Search Button
Net Express Sections
The Indian Express

The Financial Express


Latest News

Express Investment Week

Market Indicators

Screen

Express Computers

Travel & Tourism

Advertisers Forum



Daily Horoscope

Information Technology

Drumbeat: Ad Buzzaar

Astrosurf

Gems &Jewellery

Banking Update

Dr. Know --Express Online Fax Services

Screen: The Business of Entertainment


Career India

Business Forum

Match Maker

Express Properties


Politics

Business

Expressions

General

Sports

Leisure

States

 

05 January 1998

How the Sikh joke was born 

Preetinder Singh  
Hindus use the 12 o'clock joke to rib the Sikhs without quite knowing what it's about. In turn, the Sikh victims get infuriated without quite knowing why. The origins of the joke, now lost in the mists of time, were in dead earnest. If the Sikhs knew the real story, they would be proud to be alluded to as the `12 o'clock people', and the Hindus would regard them with a new respect.

To understand the joke, we have to go back to the time of Guru Gobind Singh. Then, Delhi was ruled by Aurangzeb, an autocrat who had a firm rein on his government and patrolled his borders well. There was little chance of an invasion, but the emperor's insistence on concentrating all power in his own hands -- for fear of meeting the same fate as he had inflicted upon his father Shah Jehan -- ultimately ensured the downfall of his line.

Aurangzeb did not allow even his own sons to acquire administrative experience for fear that they would get too powerful for him to handle. In the absence of compelling authority, the Mughal empire crumbled immediately after his death. Under Bahadur Shah, his successor, the centre refused to hold and the borders became vulnerable. In 1739 Nadir Shah, King of Persia, crossed the frontier and swept down towards the capital. He was the first invader who was here only to plunder and kill, with no intention of staying on. His troops reached Delhi, where they killed 1.5 lakh people, both Hindus and Muslims. He headed homewards almost immediately, taking back incredible loot gold, jewelry, elephants, horses, camels, skilled labourers and, as is usual in war, women.

The troops had to pass through Punjab and when the Sikhs heard of the enormous number of captured women, they decided to intervene. Without a strong military leader, they could not afford to make a frontal attack. They took to making midnight guerrilla raids on Nadir Shah's camp. Every night, small bands of Sikhs would strike with the sole intention of freeing as many of the captive women as possible and returning them to their homes before daybreak. These attacks became something of an institution later, after Nadir Shah had quit the country, when an increasing number of invaders began to come down into the Indian plains, drawn by its fabled riches.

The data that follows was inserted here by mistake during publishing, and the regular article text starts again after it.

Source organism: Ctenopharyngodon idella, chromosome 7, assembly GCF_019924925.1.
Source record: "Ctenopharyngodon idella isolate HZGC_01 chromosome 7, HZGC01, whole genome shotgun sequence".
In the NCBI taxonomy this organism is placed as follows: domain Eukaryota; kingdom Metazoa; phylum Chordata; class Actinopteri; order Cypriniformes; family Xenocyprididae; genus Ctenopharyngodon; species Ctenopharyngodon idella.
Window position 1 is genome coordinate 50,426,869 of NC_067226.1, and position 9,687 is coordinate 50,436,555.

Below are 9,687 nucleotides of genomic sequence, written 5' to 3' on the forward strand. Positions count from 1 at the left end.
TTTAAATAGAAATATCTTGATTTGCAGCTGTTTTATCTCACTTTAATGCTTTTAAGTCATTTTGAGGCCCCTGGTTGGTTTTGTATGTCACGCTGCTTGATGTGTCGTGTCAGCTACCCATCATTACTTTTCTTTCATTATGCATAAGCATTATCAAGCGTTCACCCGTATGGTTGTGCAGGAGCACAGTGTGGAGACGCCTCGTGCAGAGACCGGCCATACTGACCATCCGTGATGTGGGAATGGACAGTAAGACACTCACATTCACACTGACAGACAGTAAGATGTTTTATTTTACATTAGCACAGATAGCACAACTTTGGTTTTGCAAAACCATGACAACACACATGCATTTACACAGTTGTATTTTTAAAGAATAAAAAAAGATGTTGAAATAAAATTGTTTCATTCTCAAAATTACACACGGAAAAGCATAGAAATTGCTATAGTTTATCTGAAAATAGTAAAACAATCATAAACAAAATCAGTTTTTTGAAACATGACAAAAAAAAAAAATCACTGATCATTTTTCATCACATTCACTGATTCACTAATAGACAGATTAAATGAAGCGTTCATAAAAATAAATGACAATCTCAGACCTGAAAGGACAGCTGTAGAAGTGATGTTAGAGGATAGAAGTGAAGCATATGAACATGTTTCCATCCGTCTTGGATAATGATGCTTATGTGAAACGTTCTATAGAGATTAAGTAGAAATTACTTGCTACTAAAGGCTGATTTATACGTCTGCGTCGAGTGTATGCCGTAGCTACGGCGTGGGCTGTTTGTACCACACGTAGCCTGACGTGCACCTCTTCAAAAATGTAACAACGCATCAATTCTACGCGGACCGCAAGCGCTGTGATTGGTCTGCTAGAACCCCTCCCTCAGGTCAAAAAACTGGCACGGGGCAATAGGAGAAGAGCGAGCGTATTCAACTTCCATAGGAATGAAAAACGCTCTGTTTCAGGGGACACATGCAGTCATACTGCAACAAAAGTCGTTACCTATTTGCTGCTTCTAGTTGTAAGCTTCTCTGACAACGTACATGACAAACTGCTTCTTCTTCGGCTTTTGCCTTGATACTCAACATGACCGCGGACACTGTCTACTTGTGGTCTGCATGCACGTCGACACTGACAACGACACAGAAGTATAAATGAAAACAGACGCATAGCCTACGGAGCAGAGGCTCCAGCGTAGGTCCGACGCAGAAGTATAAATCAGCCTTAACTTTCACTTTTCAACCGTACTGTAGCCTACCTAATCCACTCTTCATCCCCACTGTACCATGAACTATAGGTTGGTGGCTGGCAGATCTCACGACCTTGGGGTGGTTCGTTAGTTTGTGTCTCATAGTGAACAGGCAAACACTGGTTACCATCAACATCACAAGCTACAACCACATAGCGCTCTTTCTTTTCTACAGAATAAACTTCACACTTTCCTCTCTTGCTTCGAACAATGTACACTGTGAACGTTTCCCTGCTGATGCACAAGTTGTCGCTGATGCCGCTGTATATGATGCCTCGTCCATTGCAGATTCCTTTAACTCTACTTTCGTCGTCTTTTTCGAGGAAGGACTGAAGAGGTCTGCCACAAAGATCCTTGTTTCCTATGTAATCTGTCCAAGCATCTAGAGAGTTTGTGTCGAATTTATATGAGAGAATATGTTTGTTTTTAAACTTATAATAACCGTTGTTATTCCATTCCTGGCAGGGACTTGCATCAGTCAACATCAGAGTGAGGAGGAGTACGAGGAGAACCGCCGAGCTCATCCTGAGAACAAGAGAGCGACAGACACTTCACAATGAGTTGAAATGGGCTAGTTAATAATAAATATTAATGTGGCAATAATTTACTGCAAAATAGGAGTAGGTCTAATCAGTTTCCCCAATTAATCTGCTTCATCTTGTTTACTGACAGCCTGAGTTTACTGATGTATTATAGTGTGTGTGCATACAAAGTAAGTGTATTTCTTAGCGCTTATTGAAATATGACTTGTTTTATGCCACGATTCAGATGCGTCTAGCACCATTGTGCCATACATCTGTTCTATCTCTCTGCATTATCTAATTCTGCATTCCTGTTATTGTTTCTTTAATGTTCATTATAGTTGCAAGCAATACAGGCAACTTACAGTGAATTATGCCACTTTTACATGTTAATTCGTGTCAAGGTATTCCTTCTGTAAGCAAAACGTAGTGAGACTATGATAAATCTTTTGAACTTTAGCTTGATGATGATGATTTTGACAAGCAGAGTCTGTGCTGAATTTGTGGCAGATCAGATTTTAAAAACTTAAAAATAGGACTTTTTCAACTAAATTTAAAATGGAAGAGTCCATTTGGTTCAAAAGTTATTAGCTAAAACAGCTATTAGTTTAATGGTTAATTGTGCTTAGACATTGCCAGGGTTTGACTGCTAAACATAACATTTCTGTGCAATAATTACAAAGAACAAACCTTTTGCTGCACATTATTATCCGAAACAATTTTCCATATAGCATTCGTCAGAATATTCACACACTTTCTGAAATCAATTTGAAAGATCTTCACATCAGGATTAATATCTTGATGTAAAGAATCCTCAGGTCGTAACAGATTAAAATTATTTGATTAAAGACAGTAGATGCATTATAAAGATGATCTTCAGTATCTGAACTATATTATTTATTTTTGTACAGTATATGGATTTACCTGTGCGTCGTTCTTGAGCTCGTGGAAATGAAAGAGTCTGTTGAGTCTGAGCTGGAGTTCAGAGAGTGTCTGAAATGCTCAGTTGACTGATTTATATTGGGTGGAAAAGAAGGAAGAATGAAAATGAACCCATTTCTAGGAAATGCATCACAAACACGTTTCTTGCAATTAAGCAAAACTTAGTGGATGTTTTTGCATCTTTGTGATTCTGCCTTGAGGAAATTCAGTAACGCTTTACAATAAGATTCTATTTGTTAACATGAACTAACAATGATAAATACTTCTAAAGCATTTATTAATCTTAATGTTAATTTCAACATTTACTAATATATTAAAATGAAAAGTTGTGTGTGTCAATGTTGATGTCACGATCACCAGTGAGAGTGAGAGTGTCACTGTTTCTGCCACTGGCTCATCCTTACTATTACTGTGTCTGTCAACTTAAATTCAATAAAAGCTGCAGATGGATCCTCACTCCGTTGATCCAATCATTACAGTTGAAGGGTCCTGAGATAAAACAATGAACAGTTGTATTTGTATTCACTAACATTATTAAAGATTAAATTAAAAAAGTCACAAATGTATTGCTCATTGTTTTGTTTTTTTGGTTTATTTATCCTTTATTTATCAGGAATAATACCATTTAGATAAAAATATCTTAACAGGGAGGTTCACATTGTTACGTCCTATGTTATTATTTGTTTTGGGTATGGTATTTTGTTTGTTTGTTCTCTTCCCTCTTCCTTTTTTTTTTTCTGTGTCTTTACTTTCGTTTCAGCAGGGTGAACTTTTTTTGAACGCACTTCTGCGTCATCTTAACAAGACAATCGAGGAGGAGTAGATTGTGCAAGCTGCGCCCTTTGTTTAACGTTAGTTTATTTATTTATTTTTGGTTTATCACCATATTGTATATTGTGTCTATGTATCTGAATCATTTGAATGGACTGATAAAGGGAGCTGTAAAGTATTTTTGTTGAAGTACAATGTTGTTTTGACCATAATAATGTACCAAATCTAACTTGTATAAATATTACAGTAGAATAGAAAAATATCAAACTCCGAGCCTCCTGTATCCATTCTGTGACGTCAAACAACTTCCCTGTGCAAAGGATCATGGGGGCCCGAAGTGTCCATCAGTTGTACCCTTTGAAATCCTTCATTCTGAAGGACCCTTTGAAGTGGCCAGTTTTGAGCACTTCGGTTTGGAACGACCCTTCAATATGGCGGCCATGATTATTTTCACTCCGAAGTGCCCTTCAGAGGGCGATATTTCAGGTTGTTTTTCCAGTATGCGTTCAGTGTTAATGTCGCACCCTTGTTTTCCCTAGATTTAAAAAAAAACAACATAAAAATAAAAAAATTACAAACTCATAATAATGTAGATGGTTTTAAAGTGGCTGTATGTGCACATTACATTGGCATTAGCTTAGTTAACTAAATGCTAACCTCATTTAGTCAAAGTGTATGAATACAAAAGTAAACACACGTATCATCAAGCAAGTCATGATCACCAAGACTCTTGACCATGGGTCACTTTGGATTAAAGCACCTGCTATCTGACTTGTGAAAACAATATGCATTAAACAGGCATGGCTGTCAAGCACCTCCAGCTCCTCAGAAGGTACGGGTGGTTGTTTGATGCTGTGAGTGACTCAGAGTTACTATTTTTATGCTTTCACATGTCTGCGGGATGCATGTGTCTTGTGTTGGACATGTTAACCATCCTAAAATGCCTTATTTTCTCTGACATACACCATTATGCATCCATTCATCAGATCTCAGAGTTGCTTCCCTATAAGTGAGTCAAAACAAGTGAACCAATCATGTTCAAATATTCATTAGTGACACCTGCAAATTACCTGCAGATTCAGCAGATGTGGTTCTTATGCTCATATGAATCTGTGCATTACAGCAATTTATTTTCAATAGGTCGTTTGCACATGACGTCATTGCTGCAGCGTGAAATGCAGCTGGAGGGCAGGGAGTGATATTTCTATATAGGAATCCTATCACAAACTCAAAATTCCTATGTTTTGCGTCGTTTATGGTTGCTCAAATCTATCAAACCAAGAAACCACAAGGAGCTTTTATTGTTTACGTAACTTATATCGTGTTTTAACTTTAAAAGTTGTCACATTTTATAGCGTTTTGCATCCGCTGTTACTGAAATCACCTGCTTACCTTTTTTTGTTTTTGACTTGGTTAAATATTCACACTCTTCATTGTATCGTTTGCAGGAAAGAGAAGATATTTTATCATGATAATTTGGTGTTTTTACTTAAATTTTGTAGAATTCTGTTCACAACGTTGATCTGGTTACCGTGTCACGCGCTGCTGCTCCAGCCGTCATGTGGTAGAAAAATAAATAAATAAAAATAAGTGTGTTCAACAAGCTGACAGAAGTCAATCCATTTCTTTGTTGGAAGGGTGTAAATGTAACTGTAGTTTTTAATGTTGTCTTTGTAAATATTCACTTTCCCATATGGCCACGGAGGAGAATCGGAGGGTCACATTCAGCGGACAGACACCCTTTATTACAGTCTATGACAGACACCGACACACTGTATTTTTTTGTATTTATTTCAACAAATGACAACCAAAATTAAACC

Thus was the 12 o'clock joke born. Initially, instead of being grateful for their heroism, Hindus would say that the Sikhs are in their senses only at night. It was apparently futile to expect help from them at other times. Then they referred to midnight, for they didn't want to credit the Sikhs with sense for the duration of a whole night.

The Sikhs were naturally annoyed. They were trying to help the Hindus and were getting only derision in return. They were always armed, and did not hesitate to draw steel. To minimise personal risk, Hindus started referring to the relatively neutral 12 o'clock, rather than midnight, and even then they often ran for their lives. The final result was the safe, bald statement, `It is 12 o'clock,' shorn of all reference to its very interesting history.

When Hindus crack this joke, they are oblivious to the fact that had the Sikhs not intervened, their womenfolk would have been dishonoured and taken into exile. The Sikhs should be proud of the 12 o'clock incident. Because of them, the dignity of the Hindu community was restored after Nadir Shah's invasion, the most terrible act of war ever to be perpetrated in India.It hurts me most when a woman inflicts the 12 o'clock joke on me. It sets me wondering whether one of my forefathers had not rescued one of her foremothers. Had it not been for help from my community, perhaps, this woman might have been living in a foreign land, and in very different circumstances.

Copyright © 1998 Indian Express Newspapers (Bombay) Ltd.



Pidilite

Bank of India

Ceat Financial Services Ltd.

 

Bottom banner spot